May 4, 2020
Learn a new skill.
Get iron-man fit.
Write a book.
Run a high-performing home-school academy!
There’s so much talk about what we could and should be doing during lockdown and equally as much talk about people feeling guilty / inferior / down because they are not achieving what others seem to be doing during this time.
My last-but-one post about empathy is super-important here.
Just as important though is to recognise why we experience these negative feelings about what we’re not doing. This is a complex issue however one common reason is that we’re not confident in what we are doing.
This is why the art of goal setting is such an important skill.
Paul J. Meyer said,
Success is the progressive realisation of worthwhile, pretermined, personal goals.
In other words,
Success is goal directed action
Success is personal.
When I’m good at setting my own goals, whatever they may be, I feel successful when I’m making progress towards achieving them. When I’m focussed on my own goals and I’m feeling good about working towards those, I’m far less likely to be worried about what others are doing and what I’m not doing.
It’s a big subject so more on this next time when we’ll look at how to set goals that actually work for you whatever you’re facing right now.
July 3, 2018
It’s an issue I find myself constantly facing with my own kids, as well as in many situations with the managers and leaders I work with. Fear of failure stops people from achieving what they are capable of. We must realise that failure is inevitable if we are to learn and improve.
With my kids it often comes out as “I’m not very good at…”, or “I can’t do…” and I hate it! Of course some things will come easier to them than others but there is almost nothing that they couldn’t become really good at if they seriously wanted to and put in plenty of hard work.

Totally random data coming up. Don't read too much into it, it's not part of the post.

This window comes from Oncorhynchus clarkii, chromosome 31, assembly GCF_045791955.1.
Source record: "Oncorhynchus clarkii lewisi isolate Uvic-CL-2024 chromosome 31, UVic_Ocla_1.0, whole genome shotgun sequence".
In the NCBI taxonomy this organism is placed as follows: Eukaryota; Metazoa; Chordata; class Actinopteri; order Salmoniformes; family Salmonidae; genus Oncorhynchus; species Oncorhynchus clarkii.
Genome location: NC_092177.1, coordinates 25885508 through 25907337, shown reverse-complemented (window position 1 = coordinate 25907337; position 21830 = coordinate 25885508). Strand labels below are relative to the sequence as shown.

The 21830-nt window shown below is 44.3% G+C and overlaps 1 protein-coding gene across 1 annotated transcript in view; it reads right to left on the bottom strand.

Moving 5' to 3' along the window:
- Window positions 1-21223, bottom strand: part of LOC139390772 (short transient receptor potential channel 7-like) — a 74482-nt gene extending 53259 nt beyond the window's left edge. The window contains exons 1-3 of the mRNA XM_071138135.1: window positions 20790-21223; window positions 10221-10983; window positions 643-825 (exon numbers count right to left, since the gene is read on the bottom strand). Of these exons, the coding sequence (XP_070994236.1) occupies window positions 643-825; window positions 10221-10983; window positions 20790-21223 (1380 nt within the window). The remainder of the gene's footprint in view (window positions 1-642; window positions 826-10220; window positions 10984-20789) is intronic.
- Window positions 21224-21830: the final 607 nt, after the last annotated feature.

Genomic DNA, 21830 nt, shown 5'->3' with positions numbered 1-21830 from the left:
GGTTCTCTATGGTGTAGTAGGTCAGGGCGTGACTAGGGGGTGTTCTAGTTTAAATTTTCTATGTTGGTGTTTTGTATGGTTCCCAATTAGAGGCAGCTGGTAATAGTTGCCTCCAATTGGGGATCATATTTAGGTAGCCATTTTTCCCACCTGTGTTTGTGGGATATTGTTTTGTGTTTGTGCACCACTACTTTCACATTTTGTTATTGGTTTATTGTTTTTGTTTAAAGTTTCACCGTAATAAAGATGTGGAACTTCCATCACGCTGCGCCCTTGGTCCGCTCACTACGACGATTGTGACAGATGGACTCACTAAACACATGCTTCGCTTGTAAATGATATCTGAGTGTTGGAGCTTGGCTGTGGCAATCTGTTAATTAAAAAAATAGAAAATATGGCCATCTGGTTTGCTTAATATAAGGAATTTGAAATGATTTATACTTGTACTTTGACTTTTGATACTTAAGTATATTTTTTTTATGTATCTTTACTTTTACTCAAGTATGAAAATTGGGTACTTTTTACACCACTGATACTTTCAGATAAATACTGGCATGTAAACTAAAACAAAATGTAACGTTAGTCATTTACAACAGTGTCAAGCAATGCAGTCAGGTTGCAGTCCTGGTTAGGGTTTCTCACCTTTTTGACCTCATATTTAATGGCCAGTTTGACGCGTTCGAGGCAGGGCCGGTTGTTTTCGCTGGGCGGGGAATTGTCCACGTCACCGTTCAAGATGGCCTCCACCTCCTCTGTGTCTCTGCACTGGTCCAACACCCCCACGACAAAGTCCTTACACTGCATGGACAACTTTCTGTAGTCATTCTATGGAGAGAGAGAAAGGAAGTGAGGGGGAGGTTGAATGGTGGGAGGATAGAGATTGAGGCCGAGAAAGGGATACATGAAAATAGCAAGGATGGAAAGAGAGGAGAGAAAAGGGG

I’m really enjoy Matthew Syed’s writing on this subject. First with ‘Black Box Thinking’ and then in his book for children called ‘You Are Awesome’. In this work he speaks to children about how you get really good at something. Sure there has to be a little bit of natural ability to begin with but then it’s down to practice, hard work and, most importantly, getting comfortable with the idea that to improve you have to fail. You have to try something and it not work as you’d hoped…so you try again. And again. And again.
Whether it’s a new marketing strategy or learning Italian – making friends with failure (also known as learning to get it right) is essential. Cue the Thomas Edison light bulb quote!
I find this challenging as I realise I am just as prone to to failure avoidance as my kids. Head down; keep going; keep the end in mind.